Ask Money

Managing Money for 10 Years

Chris Farrell Apr 15, 2008

Question: My husband, Gregg, runs a non-profit literary arts organization called the Citylit project (create link to www.citylitproject.org). He inherited a nice car from someone he published, Adele Holden, a poet/English teacher who grew up during the segregated 1930s on the Maryland’s Eastern Shore, scene of Maryland’s last lynchings. When her memoir book published, she bought a black Infiniti I-30 cash outright since, she explained, Gregg would be driving her all over the state to readings and events. He did, and when she passed away she left him the car. We plan to donate the proceeds from selling the car to CityLit Project and publish African-American poets, likely young emerging poets, given Adele’s passion for teaching. So my question is, what’s the best way to invest $10,000 for the most gains which also allows access to proceeds within the next 10 years? Thanks. Marik, Baltimore MD.

Answer: This is a wonderful story, and a terrific use of the money. Now, in terms of investing the $10,000, the key concept is the relationship between risk and return. It’s an axiom of modern finance that the only way to create the opportunity to earn a higher return is to take greater risks–and vice versa. The trick will be to mix and match investments to create a portfolio that gives you the chance for a decent return for the amount of risk that makes sense to accomplish your goals. Another factor to consider is how much of this money will you draw on during the 10 year time horizon? The more you want to tap into it on a regular basis the more conservative the portfolio choices become.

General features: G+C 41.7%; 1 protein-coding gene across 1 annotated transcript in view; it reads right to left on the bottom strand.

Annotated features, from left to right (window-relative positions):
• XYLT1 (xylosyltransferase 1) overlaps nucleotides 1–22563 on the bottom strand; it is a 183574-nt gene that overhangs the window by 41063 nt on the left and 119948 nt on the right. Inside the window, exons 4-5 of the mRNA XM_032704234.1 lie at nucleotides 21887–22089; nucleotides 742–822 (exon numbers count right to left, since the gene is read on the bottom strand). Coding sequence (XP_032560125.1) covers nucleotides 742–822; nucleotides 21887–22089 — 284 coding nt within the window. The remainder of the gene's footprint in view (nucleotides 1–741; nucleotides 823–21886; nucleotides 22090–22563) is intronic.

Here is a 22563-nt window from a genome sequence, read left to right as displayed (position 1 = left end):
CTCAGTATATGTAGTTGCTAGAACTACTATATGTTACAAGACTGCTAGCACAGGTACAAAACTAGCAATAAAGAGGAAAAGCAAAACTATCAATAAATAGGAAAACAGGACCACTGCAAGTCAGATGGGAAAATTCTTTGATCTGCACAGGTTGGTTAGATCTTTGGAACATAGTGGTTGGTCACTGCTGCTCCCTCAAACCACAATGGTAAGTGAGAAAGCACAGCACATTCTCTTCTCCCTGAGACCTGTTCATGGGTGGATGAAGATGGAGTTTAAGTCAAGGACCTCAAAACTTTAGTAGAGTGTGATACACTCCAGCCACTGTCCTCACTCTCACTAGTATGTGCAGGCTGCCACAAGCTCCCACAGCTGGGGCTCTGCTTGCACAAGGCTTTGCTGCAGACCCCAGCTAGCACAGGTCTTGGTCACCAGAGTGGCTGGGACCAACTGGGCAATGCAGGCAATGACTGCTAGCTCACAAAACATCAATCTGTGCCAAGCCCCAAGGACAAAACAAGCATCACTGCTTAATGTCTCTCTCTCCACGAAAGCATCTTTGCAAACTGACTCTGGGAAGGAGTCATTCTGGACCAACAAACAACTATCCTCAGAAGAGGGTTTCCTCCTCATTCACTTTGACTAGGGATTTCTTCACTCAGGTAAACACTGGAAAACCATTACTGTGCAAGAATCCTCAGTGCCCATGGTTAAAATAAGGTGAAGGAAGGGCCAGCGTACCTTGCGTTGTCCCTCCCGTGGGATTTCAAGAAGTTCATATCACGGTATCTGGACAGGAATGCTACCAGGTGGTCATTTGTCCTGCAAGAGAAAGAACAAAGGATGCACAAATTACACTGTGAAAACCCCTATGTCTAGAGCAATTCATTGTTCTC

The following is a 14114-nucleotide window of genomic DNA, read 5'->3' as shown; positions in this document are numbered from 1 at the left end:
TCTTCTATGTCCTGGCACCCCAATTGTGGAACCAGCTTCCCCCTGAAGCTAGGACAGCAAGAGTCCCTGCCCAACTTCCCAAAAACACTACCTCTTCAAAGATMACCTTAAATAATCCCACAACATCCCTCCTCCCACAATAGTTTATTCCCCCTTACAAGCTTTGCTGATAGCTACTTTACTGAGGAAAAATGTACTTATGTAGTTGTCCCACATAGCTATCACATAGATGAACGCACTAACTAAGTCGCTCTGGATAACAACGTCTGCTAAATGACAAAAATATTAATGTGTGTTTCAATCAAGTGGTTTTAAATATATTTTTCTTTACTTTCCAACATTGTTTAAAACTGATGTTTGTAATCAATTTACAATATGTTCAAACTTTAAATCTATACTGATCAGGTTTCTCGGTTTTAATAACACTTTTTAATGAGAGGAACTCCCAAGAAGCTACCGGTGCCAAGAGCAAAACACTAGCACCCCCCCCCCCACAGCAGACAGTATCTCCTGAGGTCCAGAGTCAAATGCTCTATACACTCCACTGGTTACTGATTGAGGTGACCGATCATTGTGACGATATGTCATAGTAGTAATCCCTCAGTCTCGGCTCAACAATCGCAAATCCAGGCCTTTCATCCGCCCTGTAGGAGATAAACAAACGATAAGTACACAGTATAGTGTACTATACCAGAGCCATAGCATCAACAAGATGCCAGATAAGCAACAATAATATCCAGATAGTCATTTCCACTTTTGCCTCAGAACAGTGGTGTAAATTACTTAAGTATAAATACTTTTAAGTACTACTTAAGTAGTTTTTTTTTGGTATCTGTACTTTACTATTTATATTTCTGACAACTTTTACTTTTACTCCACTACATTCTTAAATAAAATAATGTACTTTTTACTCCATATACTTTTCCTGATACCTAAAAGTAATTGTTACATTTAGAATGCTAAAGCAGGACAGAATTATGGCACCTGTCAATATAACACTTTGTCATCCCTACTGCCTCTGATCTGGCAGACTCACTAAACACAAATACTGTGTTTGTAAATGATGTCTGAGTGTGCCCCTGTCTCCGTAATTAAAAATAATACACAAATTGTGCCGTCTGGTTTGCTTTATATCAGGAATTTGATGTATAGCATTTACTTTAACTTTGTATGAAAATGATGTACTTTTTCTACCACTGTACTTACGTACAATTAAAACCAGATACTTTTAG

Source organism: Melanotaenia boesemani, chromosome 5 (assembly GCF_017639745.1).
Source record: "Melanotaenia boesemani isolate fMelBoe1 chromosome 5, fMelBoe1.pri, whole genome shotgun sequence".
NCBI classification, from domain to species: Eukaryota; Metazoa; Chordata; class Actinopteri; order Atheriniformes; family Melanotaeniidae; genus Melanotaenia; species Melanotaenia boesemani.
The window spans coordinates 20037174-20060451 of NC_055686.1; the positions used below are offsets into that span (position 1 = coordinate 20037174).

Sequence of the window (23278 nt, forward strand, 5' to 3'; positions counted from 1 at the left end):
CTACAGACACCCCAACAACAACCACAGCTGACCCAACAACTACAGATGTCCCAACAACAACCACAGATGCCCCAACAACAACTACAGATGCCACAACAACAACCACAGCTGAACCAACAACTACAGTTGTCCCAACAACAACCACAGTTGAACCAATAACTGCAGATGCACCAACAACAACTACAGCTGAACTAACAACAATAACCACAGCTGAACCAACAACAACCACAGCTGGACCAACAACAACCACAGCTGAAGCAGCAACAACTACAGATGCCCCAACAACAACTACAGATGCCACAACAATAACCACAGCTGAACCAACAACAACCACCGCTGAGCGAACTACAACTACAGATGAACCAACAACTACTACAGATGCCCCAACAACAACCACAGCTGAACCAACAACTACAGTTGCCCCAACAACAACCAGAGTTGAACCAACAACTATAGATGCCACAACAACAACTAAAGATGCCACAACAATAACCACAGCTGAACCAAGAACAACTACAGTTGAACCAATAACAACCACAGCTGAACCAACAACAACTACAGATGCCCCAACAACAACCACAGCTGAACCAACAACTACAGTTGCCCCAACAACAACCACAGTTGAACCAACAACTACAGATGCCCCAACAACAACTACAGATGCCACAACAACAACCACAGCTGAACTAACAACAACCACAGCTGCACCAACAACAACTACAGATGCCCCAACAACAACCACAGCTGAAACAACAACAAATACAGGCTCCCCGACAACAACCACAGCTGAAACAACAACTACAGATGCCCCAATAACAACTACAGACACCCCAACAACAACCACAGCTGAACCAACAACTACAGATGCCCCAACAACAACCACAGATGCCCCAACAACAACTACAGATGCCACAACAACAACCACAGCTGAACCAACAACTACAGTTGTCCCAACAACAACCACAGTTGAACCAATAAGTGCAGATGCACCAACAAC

One way to structure the portfolio is to build a layer investment cake. The foundation would be “cash”, which is Wall Street jargon for short-term securities, such as a three month to 1 year certificate of deposit, Treasury bills, money market mutual funds, and the like. With these investments your principal is safe, you’ll make some interest on it, and the money will be easily drawn on when you need it. You could boost the income you earn by then putting some money into longer term fixed income securities. Since you have a 10 year time horizon, I would consider a adding a final layer of stocks through an broad-based equity index fund such as the Standard & Poor’s 500. That would be your riskiest investment, but it would also offer the best opportunity for growth. You can play around with the percentages (or skip the stocks altogether) depending on how much–or little–risk you’re willing to take.

I’m curious if any readers have other suggestions about how they might manage the money. Please send them in the comments section.

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